Wednesday, June 14, 2017

261. The Persistence of the Monks


Just a short walk from the centre of the city is the Monastery of San Nicolò l’Arena - a monument to the architectural style of late Baroque and the second largest Benedictine monastery in Europe.



A congregation of monks within the Benedictine Confederation founded the complex in 1558 and construction of the building started shortly thereafter – now restored to its former glory and owned by the Catanian University, it is today considered a jewel of the late Sicilian Baroque. 
Today I took a guided tour of the complex led by a very knowable and passionate Sicilian student. 




The original structure was modified however by two major natural calamities - the lava eruption of Mount Etna of 1669 and the devastating earthquake of 1693.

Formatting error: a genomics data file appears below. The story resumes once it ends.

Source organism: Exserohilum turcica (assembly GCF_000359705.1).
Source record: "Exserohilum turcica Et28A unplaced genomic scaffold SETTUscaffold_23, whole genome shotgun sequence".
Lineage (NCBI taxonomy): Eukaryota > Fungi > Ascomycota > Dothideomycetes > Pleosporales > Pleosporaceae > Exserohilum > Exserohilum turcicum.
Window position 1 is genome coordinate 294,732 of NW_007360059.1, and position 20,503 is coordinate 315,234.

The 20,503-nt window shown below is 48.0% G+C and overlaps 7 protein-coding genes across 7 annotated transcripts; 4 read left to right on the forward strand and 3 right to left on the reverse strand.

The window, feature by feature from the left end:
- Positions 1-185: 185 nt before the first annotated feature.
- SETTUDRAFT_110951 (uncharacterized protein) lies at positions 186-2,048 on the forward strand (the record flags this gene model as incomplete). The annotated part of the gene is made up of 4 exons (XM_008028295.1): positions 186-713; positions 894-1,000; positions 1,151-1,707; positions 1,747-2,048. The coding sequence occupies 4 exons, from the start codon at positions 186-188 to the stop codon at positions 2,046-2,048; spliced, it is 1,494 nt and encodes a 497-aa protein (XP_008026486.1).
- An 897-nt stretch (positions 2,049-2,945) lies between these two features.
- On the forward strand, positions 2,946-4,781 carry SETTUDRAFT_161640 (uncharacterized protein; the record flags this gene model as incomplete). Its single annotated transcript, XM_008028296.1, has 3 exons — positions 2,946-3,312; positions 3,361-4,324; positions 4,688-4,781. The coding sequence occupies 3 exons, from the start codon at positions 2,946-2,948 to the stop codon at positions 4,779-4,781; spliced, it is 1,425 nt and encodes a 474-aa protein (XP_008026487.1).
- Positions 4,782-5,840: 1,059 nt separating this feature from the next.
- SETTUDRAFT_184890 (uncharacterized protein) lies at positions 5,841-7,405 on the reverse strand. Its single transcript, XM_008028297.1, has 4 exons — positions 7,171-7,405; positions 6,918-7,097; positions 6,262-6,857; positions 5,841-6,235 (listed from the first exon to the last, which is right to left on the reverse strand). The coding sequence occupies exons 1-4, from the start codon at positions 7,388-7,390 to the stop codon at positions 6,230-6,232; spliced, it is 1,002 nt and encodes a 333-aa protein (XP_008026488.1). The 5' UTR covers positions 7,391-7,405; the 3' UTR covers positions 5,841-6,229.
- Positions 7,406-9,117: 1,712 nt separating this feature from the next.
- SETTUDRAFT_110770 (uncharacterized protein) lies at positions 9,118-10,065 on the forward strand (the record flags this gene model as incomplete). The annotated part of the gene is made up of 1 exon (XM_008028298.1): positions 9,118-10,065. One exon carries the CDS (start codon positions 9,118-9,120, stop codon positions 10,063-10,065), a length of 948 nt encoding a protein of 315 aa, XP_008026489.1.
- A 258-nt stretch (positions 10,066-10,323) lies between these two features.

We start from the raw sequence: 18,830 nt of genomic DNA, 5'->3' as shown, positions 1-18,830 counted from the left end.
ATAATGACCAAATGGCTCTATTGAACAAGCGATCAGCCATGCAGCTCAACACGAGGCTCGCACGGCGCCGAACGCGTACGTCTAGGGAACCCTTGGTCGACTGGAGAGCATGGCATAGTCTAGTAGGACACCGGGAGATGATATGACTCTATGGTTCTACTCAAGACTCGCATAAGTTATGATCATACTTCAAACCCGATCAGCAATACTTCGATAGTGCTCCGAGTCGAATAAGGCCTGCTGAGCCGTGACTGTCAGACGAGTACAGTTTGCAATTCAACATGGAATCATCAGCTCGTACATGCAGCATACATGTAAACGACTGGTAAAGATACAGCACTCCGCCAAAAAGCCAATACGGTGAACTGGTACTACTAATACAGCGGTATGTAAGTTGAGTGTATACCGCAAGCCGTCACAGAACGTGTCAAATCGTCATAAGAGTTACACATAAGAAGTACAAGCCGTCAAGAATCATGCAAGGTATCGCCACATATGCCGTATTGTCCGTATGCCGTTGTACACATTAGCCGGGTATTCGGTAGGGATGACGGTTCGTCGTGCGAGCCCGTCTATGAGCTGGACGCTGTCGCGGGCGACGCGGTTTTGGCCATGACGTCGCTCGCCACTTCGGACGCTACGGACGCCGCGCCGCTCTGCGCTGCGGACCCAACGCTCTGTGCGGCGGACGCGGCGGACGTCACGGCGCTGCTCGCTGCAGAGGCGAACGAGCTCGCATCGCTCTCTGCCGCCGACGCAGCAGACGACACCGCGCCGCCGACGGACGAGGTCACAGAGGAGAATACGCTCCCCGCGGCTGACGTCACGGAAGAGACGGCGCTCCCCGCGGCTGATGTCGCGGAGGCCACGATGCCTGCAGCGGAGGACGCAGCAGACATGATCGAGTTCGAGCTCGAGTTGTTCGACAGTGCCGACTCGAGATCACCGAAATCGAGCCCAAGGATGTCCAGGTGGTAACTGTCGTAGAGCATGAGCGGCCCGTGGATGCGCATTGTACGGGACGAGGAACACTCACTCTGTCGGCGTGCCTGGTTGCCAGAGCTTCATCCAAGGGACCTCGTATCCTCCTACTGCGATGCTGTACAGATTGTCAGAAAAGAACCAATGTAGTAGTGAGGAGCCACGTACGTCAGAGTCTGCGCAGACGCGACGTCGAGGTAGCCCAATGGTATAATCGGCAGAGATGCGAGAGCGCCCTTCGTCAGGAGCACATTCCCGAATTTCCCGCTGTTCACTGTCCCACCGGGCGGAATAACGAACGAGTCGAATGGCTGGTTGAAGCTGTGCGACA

On March 8, 1669 the volcano Etna exploded with great force and lava started to flow from two deep fissures in the side of the mountain. There were high clouds of smoke, and pyroclastic materials were thrown around through explosions. For two months the lava flowed from the fissures destroying everything in its path, and by the end of April it reached the city walls and the walls of the Benedictine Monastery. During those few short weeks the city built dikes from earth and rocks in order to deviate the course of the lava flow away from the Monastery and other important city buildings.


The Entrance to the Monastery is dominated by
one of the grandest staircases I have ever seen ...

  


During the eruption, lava stone - up to 12 meters high in some places - destroyed the cultivated area around the Monastery, leaving behind a desolate lunar landscape - however, thanks to the construction of the dikes, the monastery was saved - but not the Church attached to it, which was completely destroyed by the lava flow.